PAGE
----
Díaz-Canel added that the next government will focus on solving Cuba's problems, and listed the many challenges facing the generational transfer of power.
“We are defending a revolution that is still under attack, amid a complicated world and regional situation … and the updating of our economic model,” he said. The update has not gone as well as expected “because it is more complex than we thought.”
Díaz-Canel also took the time to pay tribute to Raúl and Fidel Castro and the other so-called “historic” leaders of the Cuban revolution.
The election, he said, should be seen as a commitment “to the historical generation … that forged the revolution, and is a tribute to Fidel. I believe it's also an endorsement of Raúl, our president, who's the one leading the updating.”
Díaz-Canel was joined by his wife, Liz Cuesta Peraza, when they voted in the central city of Santa Clara — unusual for revolutionary Cuba, where spouses are seldom seen in official functions.
Cuesta is director of academic services at the Paradiso Agency of the Culture Ministry.
Castro voted early Sunday in Segundo Frente, a mountainous municipality near the eastern city of Santiago that includes the mausoleum where his wife Vilma Espín is buried. He is expected to be buried with her. Castro later toured the municipality and attended a children's theater performance but made no consequential statements.
Castro is reportedly preparing a house in Santiago for after he leaves the presidency, although he is expected to continue to lead the Cuban Communist Party, the country’s only legal party. The house is in the Raja Yoga neighborhood, according to opposition activist José Daniel Ferrer, and is surrounded by security agents whenever Castro visits the city.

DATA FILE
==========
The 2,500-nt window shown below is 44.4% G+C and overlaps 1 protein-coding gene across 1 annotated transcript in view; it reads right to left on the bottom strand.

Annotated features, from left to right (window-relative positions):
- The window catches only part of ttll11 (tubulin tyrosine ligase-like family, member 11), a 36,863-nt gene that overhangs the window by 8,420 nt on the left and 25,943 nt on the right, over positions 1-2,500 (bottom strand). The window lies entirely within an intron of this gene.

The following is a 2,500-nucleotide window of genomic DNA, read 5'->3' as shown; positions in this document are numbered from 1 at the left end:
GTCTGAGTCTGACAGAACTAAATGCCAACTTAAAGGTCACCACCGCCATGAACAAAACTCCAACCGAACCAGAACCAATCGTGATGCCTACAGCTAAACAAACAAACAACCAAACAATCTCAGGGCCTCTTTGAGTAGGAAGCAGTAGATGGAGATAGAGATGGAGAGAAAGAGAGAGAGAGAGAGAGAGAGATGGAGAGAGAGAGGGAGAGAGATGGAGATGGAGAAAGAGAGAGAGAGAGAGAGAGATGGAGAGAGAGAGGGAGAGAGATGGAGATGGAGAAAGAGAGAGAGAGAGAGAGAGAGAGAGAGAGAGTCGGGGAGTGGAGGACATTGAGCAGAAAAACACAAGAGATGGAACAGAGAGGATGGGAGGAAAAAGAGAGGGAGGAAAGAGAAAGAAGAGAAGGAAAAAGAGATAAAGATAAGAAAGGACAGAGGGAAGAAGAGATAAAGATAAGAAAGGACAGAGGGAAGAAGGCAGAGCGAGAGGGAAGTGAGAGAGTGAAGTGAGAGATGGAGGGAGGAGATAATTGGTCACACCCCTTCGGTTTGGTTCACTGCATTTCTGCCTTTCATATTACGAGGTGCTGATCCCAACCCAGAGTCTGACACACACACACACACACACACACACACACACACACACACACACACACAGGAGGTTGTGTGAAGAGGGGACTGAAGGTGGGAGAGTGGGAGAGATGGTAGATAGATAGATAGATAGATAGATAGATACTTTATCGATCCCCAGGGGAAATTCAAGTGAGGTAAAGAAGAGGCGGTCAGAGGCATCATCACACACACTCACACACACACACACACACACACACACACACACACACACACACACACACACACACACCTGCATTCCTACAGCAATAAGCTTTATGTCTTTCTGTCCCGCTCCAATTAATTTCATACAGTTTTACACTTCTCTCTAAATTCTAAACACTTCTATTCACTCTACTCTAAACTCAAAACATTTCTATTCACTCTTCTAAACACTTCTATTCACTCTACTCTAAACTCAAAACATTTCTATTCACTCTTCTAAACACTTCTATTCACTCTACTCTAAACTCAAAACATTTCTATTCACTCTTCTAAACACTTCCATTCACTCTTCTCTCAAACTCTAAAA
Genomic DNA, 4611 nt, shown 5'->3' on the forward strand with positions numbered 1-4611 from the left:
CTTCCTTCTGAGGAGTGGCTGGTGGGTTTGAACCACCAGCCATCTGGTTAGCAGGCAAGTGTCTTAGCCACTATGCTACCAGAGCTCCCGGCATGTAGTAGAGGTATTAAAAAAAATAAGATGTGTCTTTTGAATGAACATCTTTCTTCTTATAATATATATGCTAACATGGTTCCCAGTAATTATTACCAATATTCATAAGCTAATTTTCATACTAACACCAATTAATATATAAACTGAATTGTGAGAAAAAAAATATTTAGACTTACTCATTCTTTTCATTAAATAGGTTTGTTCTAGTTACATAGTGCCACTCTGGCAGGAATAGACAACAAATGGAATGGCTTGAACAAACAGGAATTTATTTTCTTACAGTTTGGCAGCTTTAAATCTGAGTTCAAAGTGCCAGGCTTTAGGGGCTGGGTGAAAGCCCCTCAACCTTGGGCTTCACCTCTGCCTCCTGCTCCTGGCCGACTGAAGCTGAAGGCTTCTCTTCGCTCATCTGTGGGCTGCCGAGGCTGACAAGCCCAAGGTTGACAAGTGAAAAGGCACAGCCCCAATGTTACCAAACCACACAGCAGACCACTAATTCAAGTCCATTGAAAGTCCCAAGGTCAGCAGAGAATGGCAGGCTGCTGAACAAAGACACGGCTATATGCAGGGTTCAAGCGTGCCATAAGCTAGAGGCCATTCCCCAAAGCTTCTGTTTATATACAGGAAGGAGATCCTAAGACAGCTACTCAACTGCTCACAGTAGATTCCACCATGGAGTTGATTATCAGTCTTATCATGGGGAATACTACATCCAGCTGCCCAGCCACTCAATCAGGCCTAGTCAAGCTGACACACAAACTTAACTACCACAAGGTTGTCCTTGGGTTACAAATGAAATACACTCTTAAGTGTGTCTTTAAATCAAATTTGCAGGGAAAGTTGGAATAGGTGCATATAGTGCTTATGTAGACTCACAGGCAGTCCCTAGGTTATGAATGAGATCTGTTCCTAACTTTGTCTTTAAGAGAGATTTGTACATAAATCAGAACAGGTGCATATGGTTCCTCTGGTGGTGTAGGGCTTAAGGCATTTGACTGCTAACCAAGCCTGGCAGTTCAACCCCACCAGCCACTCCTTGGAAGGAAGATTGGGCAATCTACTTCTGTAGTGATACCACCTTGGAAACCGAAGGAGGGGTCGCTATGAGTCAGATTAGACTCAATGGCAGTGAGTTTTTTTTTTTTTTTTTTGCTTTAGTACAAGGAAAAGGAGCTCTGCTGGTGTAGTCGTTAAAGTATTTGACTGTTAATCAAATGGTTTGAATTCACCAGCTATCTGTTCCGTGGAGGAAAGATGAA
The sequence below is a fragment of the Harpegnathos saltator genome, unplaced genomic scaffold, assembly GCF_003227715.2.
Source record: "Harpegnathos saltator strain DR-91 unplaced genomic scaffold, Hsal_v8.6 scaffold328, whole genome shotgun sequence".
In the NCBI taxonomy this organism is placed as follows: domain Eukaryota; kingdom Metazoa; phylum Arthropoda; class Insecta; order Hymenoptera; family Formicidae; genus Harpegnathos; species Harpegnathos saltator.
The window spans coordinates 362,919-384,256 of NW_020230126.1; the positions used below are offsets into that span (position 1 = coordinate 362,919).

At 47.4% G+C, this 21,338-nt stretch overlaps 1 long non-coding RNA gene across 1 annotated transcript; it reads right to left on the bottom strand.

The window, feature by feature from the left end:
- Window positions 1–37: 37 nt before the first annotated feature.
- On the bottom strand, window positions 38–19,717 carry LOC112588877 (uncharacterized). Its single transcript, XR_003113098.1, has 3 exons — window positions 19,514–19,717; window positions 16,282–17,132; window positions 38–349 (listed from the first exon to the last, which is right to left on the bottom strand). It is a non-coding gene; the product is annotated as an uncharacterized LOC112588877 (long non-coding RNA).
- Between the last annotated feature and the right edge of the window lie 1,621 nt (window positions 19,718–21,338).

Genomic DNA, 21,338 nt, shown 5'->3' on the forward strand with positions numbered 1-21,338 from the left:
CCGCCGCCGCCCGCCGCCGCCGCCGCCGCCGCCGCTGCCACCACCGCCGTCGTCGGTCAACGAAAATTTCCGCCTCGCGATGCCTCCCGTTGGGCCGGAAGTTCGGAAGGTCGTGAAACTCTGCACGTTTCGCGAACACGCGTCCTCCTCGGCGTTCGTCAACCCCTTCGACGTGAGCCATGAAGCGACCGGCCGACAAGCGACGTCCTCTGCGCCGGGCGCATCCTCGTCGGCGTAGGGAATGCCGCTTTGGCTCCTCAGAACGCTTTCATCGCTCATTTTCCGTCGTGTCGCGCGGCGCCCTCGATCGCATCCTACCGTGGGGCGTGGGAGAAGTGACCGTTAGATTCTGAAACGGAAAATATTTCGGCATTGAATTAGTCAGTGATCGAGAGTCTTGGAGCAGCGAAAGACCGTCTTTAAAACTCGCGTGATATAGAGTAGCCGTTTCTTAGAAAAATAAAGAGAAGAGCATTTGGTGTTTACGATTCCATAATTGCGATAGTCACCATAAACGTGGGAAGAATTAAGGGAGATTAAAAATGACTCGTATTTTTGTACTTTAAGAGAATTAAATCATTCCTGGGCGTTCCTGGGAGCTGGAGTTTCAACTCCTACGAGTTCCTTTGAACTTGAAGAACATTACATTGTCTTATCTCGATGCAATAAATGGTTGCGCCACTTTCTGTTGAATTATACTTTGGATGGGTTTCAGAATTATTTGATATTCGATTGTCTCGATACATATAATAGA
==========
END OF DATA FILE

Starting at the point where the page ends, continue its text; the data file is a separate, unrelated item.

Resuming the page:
José Ramón Machado Ventura, second secretary of the Communist Party and vice president of the government, appeared to confirm Sunday that he would join Castro in retirement. Machado Ventura and two other historic leaders of the revolution, Ramiro Valdés and Guillermo García, are expected to obey term and age limits proposed by Castro.
“We are practically already in that future transition that was talked about, although we have been in transition since January 1 of 1959. Now the change is generational,” Machado Ventura told journalists when he voted in the eastern city of Guantánamo.
Opposition activists and independent journalists complained about other aspects of the elections.
Paya complained that some of the Cubadecide activists who wanted to monitor the vote counts were detained by police.
“The Castro regime was unable to deter Cubadecide's monitoring of polling places, despite arresting, harrassing, or obstructing dozens of observers and activists in numerous cities,” the organization said in a statement. “These actions by the regime clearly show that in practice the voting process is not transparent, free, nor fair.”
The digital news site 14ymedio, run by independent journalist Yoani Sánchez, noted that more than 95 percent of the national lawmakers elected Sunday had something in common: they were members of the CCP or the Young Communists Union.
Follow Nora Gámez Torres on Twitter: @ngameztorres